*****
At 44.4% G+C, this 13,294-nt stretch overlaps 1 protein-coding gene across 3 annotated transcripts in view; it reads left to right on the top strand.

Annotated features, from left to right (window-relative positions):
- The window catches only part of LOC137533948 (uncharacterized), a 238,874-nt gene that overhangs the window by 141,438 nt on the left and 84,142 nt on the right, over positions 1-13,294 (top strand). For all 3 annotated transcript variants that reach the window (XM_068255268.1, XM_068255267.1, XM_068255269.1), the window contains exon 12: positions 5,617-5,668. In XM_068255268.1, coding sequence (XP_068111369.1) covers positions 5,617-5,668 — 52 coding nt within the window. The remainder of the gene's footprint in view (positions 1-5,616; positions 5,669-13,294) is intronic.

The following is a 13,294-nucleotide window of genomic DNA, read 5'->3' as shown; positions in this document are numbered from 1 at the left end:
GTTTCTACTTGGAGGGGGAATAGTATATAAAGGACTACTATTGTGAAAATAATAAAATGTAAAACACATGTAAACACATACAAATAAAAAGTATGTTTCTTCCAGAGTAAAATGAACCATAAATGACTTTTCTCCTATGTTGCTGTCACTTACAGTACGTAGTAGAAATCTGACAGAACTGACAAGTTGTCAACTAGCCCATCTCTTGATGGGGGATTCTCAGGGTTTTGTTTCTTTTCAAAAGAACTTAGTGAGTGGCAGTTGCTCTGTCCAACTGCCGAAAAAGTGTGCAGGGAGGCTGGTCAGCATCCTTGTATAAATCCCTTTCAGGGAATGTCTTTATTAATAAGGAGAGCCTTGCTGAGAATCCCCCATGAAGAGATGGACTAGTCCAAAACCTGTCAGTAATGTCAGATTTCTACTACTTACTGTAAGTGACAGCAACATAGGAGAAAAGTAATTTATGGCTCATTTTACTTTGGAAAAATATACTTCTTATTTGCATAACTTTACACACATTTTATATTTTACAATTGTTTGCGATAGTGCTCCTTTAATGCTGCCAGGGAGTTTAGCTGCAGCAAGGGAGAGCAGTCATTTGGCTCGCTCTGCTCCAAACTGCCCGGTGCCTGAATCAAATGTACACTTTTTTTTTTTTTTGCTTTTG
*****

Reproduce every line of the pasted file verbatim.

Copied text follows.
At 44.4% G+C, this 13,294-nt stretch overlaps 1 protein-coding gene across 3 annotated transcripts in view; it reads left to right on the top strand.

Annotated features, from left to right (window-relative positions):
- The window catches only part of LOC137533948 (uncharacterized), a 238,874-nt gene that overhangs the window by 141,438 nt on the left and 84,142 nt on the right, over positions 1-13,294 (top strand). For all 3 annotated transcript variants that reach the window (XM_068255268.1, XM_068255267.1, XM_068255269.1), the window contains exon 12: positions 5,617-5,668. In XM_068255268.1, coding sequence (XP_068111369.1) covers positions 5,617-5,668 — 52 coding nt within the window. The remainder of the gene's footprint in view (positions 1-5,616; positions 5,669-13,294) is intronic.

The following is a 13,294-nucleotide window of genomic DNA, read 5'->3' as shown; positions in this document are numbered from 1 at the left end:
GTTTCTACTTGGAGGGGGAATAGTATATAAAGGACTACTATTGTGAAAATAATAAAATGTAAAACACATGTAAACACATACAAATAAAAAGTATGTTTCTTCCAGAGTAAAATGAACCATAAATGACTTTTCTCCTATGTTGCTGTCACTTACAGTACGTAGTAGAAATCTGACAGAACTGACAAGTTGTCAACTAGCCCATCTCTTGATGGGGGATTCTCAGGGTTTTGTTTCTTTTCAAAAGAACTTAGTGAGTGGCAGTTGCTCTGTCCAACTGCCGAAAAAGTGTGCAGGGAGGCTGGTCAGCATCCTTGTATAAATCCCTTTCAGGGAATGTCTTTATTAATAAGGAGAGCCTTGCTGAGAATCCCCCATGAAGAGATGGACTAGTCCAAAACCTGTCAGTAATGTCAGATTTCTACTACTTACTGTAAGTGACAGCAACATAGGAGAAAAGTAATTTATGGCTCATTTTACTTTGGAAAAATATACTTCTTATTTGCATAACTTTACACACATTTTATATTTTACAATTGTTTGCGATAGTGCTCCTTTAATGCTGCCAGGGAGTTTAGCTGCAGCAAGGGAGAGCAGTCATTTGGCTCGCTCTGCTCCAAACTGCCCGGTGCCTGAATCAAATGTACACTTTTTTTTTTTTTTGCTTTTG